To conclude with, my answer to Question 1 of this essay: in what ways does what kind of music influence what kind of human minds? would be this:
Art music has always been the exclusive preserve of an elite. This was the case in the days of Mozart and it is still the case today: there are many people who much prefer listening to for instance house music to listening to the music of Mozart. People who genuinely love classical music belong to this elite. A number of 20th-century avant-garde composers and their following wanted us to believe that belonging to such an elite were an intellectual achievement: the public at large needed to be ‘educated’ in order to rise to the level needed to appreciate their music. However, the very fact that it is the best music that enters the ‘iron repertoire’ implies that in the end the ‘general public’, consisting of people that truly love classical music, is right. When it consistently doesn’t embrace certain forms of art music over a long period of time, as has happened with for instance the avant-garde’ music of the sixties, then the only logical conclusion can be that it is the music that falls short, not the public.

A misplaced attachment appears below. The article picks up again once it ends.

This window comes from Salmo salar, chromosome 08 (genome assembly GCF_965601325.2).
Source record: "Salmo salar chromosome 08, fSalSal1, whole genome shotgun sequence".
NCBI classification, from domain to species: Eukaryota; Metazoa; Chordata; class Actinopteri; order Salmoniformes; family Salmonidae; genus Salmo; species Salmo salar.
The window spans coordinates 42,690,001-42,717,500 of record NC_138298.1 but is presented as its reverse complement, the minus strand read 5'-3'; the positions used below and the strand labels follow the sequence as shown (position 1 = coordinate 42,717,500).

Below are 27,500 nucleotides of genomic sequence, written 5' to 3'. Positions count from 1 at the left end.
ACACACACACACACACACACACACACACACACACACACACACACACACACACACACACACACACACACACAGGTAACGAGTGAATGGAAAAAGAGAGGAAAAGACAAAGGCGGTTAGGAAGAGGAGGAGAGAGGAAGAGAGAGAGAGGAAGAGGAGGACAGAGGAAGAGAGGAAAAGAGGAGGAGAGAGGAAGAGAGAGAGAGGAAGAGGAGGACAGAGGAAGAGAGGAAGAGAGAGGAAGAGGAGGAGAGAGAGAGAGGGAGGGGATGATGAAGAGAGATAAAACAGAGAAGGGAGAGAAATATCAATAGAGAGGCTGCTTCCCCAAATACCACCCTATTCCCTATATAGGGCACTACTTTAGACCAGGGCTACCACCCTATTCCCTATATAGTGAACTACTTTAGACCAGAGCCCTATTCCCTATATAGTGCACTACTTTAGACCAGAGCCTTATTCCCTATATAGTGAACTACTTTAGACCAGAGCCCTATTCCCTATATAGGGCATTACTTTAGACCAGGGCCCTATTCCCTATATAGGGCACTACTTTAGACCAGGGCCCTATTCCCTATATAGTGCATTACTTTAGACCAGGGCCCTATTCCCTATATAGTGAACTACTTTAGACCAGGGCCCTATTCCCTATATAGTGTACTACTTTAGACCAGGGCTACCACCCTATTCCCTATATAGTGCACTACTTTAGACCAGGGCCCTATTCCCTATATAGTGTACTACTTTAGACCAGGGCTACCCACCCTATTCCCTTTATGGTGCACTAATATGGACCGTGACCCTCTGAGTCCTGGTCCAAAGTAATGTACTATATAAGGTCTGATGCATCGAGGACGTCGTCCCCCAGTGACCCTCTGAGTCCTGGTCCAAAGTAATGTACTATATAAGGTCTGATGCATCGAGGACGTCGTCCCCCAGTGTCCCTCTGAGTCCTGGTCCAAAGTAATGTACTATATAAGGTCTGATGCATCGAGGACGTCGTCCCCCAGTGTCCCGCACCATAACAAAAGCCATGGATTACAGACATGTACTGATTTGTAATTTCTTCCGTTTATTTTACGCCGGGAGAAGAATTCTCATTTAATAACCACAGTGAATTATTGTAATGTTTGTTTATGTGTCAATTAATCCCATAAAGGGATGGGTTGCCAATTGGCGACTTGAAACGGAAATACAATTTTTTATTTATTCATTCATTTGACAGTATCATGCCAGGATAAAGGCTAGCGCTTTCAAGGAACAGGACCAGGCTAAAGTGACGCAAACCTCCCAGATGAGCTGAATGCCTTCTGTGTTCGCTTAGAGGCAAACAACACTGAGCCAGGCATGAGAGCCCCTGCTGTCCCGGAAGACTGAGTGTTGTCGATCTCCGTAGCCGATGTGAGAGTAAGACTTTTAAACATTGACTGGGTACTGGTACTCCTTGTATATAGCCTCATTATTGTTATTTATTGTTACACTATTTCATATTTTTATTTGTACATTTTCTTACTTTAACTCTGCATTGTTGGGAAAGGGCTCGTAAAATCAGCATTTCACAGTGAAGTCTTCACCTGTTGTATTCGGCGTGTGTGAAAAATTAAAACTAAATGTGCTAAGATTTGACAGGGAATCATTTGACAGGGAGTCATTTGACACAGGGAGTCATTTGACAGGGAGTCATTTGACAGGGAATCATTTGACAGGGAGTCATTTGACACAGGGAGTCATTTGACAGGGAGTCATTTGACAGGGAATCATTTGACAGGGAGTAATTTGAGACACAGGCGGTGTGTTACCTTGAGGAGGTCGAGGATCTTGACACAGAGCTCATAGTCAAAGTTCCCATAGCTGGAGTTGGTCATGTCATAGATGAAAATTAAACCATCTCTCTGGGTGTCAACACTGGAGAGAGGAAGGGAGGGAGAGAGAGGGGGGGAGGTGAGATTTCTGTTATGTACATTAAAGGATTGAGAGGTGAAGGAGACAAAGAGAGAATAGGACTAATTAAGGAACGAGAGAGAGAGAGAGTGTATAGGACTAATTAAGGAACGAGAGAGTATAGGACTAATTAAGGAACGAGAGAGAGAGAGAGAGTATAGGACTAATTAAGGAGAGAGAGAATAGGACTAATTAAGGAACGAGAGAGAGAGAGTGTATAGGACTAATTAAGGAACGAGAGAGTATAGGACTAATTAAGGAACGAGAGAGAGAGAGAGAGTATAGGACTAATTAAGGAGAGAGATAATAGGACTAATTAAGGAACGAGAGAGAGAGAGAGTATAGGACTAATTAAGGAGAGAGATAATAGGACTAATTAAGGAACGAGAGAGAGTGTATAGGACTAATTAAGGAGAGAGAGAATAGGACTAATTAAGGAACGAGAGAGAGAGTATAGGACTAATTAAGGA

It seems more likely that the elitist aspect of art music is to be found in the realm of spirituality. In order to be capable of deeply undergoing and enjoying the wholesome effect of the great works of for instance Mozart, it is necessary that one’s soul has reached a certain level. Mozart’s works form an example of music on a very high spiritual level, house and heavy metal music on the contrary form a good example of music with a low spiritual level. Masaru Emoto’s water crystal pictures also seem to demonstrate this. In between both extremes, there is an enormously vast scope of types of music, each with its own ‘vibration’, appealing to different kinds of people who resonate with a particular vibration. Which type of music resonates with which type of person has everything to do with what I termed the ‘incoming effect’ of music: how it ‘enters’ different people. A person’s spiritual level is what determines to what extent he or she can experience the uplifting quality of uplifting music; or, on the other hand, to what extent he or she is attracted by less-than-healthy music. Again, I don’t make this statement in order to moralize, nor would I want to measure, as it were, the spiritual level of the many types of music that exists. I just aim at stating things as they are, in my view. Art has everything to do with enjoyment, so let’s above all else enjoy it.